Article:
Possible health effects of liquefied petroleum gas on workers at filling and distribution stations of Gaza governorates
AbstractLiquefied petroleum gas [LPG] is widely used in the Gaza Strip for domestic purposes, in agriculture and industry and, illegally, in cars. This study aimed to identify possible health effects on workers exposed to LPG in Gaza governorates. Data were collected by a questionnaire interview, and haematological and biochemical analyses of venous blood samples were made from 30 workers at filling and distribution stations and 30 apparently healthy controls. Statistically significant differences were found in all self-reported healthrelated complaints among LPG workers versus controls. LPG workers had significantly higher values of red blood cell counts, haemoglobin, haematocrit mean corpuscular haemoglobin and platelet counts. They also had significantly higher values of kidney function tests [urea, creatinine and uric acid] and liver function enzyme activities [aspartate aminotransferase and alanine aminotransferase]. LPG workers at Gaza Strip petroleum stations are at higher risk for health-related symptoms and clinical abnormalities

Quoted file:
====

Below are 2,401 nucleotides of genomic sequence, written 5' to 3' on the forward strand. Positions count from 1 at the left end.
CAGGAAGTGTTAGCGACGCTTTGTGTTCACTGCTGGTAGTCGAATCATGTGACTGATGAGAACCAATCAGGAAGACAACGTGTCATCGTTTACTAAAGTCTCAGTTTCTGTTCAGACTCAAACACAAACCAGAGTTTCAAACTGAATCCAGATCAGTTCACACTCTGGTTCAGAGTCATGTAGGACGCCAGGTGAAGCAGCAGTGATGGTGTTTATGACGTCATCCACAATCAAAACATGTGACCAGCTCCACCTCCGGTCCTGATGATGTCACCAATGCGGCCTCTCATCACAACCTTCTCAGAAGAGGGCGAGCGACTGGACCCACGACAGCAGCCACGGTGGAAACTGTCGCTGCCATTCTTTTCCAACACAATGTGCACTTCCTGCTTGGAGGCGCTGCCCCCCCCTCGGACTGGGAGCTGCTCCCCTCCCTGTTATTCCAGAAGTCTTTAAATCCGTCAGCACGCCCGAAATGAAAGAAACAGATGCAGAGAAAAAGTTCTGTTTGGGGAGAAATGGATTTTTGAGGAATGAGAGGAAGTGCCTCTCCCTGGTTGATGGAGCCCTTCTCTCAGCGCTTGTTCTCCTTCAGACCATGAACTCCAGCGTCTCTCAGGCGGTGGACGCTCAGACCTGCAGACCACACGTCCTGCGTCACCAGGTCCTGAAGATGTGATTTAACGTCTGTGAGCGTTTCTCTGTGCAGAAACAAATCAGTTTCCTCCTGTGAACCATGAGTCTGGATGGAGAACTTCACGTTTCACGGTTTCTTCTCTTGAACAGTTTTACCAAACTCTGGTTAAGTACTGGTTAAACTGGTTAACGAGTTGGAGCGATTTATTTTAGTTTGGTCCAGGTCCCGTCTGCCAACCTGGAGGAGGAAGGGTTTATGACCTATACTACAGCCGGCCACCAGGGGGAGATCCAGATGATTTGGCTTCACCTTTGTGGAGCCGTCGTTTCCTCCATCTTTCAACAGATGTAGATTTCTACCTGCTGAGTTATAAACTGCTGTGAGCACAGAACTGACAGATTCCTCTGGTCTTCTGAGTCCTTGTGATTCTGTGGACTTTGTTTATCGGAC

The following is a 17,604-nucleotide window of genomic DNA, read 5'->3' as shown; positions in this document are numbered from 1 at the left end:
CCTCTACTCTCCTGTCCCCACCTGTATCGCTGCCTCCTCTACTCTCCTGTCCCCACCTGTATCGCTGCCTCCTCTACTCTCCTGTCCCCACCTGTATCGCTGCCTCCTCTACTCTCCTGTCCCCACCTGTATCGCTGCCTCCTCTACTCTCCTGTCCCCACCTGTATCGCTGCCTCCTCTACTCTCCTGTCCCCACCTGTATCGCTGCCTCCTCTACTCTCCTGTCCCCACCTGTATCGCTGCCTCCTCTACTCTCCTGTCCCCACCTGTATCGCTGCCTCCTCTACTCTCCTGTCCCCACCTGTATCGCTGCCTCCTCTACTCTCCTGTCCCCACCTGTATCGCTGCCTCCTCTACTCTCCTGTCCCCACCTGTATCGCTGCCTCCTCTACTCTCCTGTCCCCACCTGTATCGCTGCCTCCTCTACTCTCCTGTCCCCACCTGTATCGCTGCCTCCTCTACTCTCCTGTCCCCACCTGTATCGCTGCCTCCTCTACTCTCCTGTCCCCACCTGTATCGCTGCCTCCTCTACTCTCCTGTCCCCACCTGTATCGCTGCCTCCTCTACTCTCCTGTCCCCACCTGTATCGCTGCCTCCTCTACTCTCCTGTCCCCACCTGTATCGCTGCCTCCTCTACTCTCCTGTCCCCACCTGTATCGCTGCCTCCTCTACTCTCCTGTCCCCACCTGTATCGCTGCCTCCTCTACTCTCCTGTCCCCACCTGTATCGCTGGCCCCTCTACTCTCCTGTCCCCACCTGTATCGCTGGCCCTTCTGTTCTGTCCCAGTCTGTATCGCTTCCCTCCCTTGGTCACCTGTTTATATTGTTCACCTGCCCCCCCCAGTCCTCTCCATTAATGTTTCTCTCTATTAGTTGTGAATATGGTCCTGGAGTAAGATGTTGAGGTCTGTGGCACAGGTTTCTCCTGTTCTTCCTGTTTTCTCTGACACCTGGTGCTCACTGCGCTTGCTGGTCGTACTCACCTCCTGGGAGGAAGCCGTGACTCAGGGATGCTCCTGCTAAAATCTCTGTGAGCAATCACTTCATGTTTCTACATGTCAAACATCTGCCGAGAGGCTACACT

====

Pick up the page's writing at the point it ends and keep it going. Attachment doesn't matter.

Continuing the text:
Sirdah, M.M., Al Laham, N.A. & El Madhoun, R.A. (2013). Possible health effects of liquefied petroleum gas on workers at filling and distribution stations of Gaza governorates. http://www.who.int/iris/handle/10665/118415
EMHJ - Eastern Mediterranean Health Journal, 19 (3), 289 - 294, 2013
Description289 - 294
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Selected petroleum products / published under the joint sponsorship of the United Nations Environment Programme, the International Labour Organisation and the World Health Organization International Programme on Chemical Safety; WHO Task Group on Environmental Health Criteria for Selected Petroleum Products (1982)